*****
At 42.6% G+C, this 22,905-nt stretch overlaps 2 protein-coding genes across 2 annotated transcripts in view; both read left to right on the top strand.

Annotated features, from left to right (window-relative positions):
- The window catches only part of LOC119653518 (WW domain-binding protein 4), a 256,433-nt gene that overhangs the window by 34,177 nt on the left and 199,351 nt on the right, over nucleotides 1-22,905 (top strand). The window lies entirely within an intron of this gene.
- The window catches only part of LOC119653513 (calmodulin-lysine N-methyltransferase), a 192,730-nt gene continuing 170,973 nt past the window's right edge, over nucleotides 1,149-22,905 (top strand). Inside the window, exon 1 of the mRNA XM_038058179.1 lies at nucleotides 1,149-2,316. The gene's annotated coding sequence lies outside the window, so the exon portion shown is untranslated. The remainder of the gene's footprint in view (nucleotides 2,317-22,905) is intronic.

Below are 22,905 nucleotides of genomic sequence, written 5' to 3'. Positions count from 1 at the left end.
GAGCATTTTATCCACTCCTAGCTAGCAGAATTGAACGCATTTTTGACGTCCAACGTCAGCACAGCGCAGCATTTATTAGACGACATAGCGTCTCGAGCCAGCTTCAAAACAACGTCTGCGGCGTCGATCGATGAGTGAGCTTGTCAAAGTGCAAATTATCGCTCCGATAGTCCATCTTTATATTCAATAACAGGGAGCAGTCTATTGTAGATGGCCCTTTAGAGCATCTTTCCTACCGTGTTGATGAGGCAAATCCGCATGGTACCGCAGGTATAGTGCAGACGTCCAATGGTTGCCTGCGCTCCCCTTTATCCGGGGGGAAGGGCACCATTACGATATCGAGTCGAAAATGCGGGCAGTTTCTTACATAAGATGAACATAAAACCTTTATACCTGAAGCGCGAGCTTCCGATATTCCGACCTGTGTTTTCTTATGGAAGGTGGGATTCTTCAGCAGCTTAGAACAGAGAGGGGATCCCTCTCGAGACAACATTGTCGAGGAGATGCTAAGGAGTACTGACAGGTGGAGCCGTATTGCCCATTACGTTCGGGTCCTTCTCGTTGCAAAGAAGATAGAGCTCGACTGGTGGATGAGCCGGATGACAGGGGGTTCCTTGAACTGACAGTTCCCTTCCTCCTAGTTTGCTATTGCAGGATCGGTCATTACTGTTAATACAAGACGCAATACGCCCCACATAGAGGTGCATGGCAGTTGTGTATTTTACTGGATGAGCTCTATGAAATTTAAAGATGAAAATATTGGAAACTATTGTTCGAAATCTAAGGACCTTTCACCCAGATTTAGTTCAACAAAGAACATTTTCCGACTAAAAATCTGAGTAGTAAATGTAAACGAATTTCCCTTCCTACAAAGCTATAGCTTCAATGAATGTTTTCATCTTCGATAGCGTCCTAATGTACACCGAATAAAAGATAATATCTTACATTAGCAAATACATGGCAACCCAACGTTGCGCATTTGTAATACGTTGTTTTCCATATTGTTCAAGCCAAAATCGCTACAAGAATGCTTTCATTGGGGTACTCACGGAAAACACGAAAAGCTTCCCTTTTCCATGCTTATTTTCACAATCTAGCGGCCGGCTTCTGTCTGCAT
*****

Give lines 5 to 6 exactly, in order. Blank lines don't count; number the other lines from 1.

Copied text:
Below are 22,905 nucleotides of genomic sequence, written 5' to 3'. Positions count from 1 at the left end.
GAGCATTTTATCCACTCCTAGCTAGCAGAATTGAACGCATTTTTGACGTCCAACGTCAGCACAGCGCAGCATTTATTAGACGACATAGCGTCTCGAGCCAGCTTCAAAACAACGTCTGCGGCGTCGATCGATGAGTGAGCTTGTCAAAGTGCAAATTATCGCTCCGATAGTCCATCTTTATATTCAATAACAGGGAGCAGTCTATTGTAGATGGCCCTTTAGAGCATCTTTCCTACCGTGTTGATGAGGCAAATCCGCATGGTACCGCAGGTATAGTGCAGACGTCCAATGGTTGCCTGCGCTCCCCTTTATCCGGGGGGAAGGGCACCATTACGATATCGAGTCGAAAATGCGGGCAGTTTCTTACATAAGATGAACATAAAACCTTTATACCTGAAGCGCGAGCTTCCGATATTCCGACCTGTGTTTTCTTATGGAAGGTGGGATTCTTCAGCAGCTTAGAACAGAGAGGGGATCCCTCTCGAGACAACATTGTCGAGGAGATGCTAAGGAGTACTGACAGGTGGAGCCGTATTGCCCATTACGTTCGGGTCCTTCTCGTTGCAAAGAAGATAGAGCTCGACTGGTGGATGAGCCGGATGACAGGGGGTTCCTTGAACTGACAGTTCCCTTCCTCCTAGTTTGCTATTGCAGGATCGGTCATTACTGTTAATACAAGACGCAATACGCCCCACATAGAGGTGCATGGCAGTTGTGTATTTTACTGGATGAGCTCTATGAAATTTAAAGATGAAAATATTGGAAACTATTGTTCGAAATCTAAGGACCTTTCACCCAGATTTAGTTCAACAAAGAACATTTTCCGACTAAAAATCTGAGTAGTAAATGTAAACGAATTTCCCTTCCTACAAAGCTATAGCTTCAATGAATGTTTTCATCTTCGATAGCGTCCTAATGTACACCGAATAAAAGATAATATCTTACATTAGCAAATACATGGCAACCCAACGTTGCGCATTTGTAATACGTTGTTTTCCATATTGTTCAAGCCAAAATCGCTACAAGAATGCTTTCATTGGGGTACTCACGGAAAACACGAAAAGCTTCCCTTTTCCATGCTTATTTTCACAATCTAGCGGCCGGCTTCTGTCTGCAT